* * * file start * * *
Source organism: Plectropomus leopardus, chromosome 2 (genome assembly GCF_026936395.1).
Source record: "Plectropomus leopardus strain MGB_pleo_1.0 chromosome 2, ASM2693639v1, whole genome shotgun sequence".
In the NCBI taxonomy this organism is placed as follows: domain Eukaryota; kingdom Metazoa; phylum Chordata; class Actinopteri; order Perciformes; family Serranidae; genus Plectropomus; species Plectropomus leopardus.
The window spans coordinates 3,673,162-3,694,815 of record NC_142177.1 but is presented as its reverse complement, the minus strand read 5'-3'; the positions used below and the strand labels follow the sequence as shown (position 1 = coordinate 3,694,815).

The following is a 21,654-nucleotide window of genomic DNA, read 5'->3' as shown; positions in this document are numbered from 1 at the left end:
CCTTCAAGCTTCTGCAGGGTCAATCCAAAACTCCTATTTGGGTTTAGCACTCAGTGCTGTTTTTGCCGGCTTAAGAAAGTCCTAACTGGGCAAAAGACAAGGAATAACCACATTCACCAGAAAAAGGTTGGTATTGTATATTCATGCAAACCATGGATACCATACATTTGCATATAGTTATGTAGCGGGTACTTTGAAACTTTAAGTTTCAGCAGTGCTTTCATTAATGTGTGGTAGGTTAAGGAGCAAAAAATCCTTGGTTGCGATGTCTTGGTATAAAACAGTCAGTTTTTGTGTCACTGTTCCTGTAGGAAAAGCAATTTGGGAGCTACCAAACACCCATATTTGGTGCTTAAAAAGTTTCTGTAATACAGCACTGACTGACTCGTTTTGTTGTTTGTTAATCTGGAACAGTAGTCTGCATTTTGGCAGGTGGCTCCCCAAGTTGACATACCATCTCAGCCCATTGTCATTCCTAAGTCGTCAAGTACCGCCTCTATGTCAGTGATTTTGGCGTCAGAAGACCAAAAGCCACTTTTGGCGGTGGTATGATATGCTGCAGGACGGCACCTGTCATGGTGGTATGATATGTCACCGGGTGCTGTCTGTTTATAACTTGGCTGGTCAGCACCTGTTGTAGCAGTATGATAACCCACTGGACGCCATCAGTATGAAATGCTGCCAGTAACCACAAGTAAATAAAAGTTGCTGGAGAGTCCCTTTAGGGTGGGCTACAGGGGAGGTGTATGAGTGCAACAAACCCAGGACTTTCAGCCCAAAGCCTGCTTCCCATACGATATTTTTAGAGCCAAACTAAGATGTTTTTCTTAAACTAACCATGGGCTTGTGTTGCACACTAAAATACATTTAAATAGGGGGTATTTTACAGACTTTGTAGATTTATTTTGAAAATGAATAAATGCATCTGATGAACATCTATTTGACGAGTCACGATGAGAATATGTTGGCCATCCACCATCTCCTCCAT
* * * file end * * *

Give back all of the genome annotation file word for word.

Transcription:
Source organism: Plectropomus leopardus, chromosome 2 (genome assembly GCF_026936395.1).
Source record: "Plectropomus leopardus strain MGB_pleo_1.0 chromosome 2, ASM2693639v1, whole genome shotgun sequence".
In the NCBI taxonomy this organism is placed as follows: domain Eukaryota; kingdom Metazoa; phylum Chordata; class Actinopteri; order Perciformes; family Serranidae; genus Plectropomus; species Plectropomus leopardus.
The window spans coordinates 3,673,162-3,694,815 of record NC_142177.1 but is presented as its reverse complement, the minus strand read 5'-3'; the positions used below and the strand labels follow the sequence as shown (position 1 = coordinate 3,694,815).

The following is a 21,654-nucleotide window of genomic DNA, read 5'->3' as shown; positions in this document are numbered from 1 at the left end:
CCTTCAAGCTTCTGCAGGGTCAATCCAAAACTCCTATTTGGGTTTAGCACTCAGTGCTGTTTTTGCCGGCTTAAGAAAGTCCTAACTGGGCAAAAGACAAGGAATAACCACATTCACCAGAAAAAGGTTGGTATTGTATATTCATGCAAACCATGGATACCATACATTTGCATATAGTTATGTAGCGGGTACTTTGAAACTTTAAGTTTCAGCAGTGCTTTCATTAATGTGTGGTAGGTTAAGGAGCAAAAAATCCTTGGTTGCGATGTCTTGGTATAAAACAGTCAGTTTTTGTGTCACTGTTCCTGTAGGAAAAGCAATTTGGGAGCTACCAAACACCCATATTTGGTGCTTAAAAAGTTTCTGTAATACAGCACTGACTGACTCGTTTTGTTGTTTGTTAATCTGGAACAGTAGTCTGCATTTTGGCAGGTGGCTCCCCAAGTTGACATACCATCTCAGCCCATTGTCATTCCTAAGTCGTCAAGTACCGCCTCTATGTCAGTGATTTTGGCGTCAGAAGACCAAAAGCCACTTTTGGCGGTGGTATGATATGCTGCAGGACGGCACCTGTCATGGTGGTATGATATGTCACCGGGTGCTGTCTGTTTATAACTTGGCTGGTCAGCACCTGTTGTAGCAGTATGATAACCCACTGGACGCCATCAGTATGAAATGCTGCCAGTAACCACAAGTAAATAAAAGTTGCTGGAGAGTCCCTTTAGGGTGGGCTACAGGGGAGGTGTATGAGTGCAACAAACCCAGGACTTTCAGCCCAAAGCCTGCTTCCCATACGATATTTTTAGAGCCAAACTAAGATGTTTTTCTTAAACTAACCATGGGCTTGTGTTGCACACTAAAATACATTTAAATAGGGGGTATTTTACAGACTTTGTAGATTTATTTTGAAAATGAATAAATGCATCTGATGAACATCTATTTGACGAGTCACGATGAGAATATGTTGGCCATCCACCATCTCCTCCAT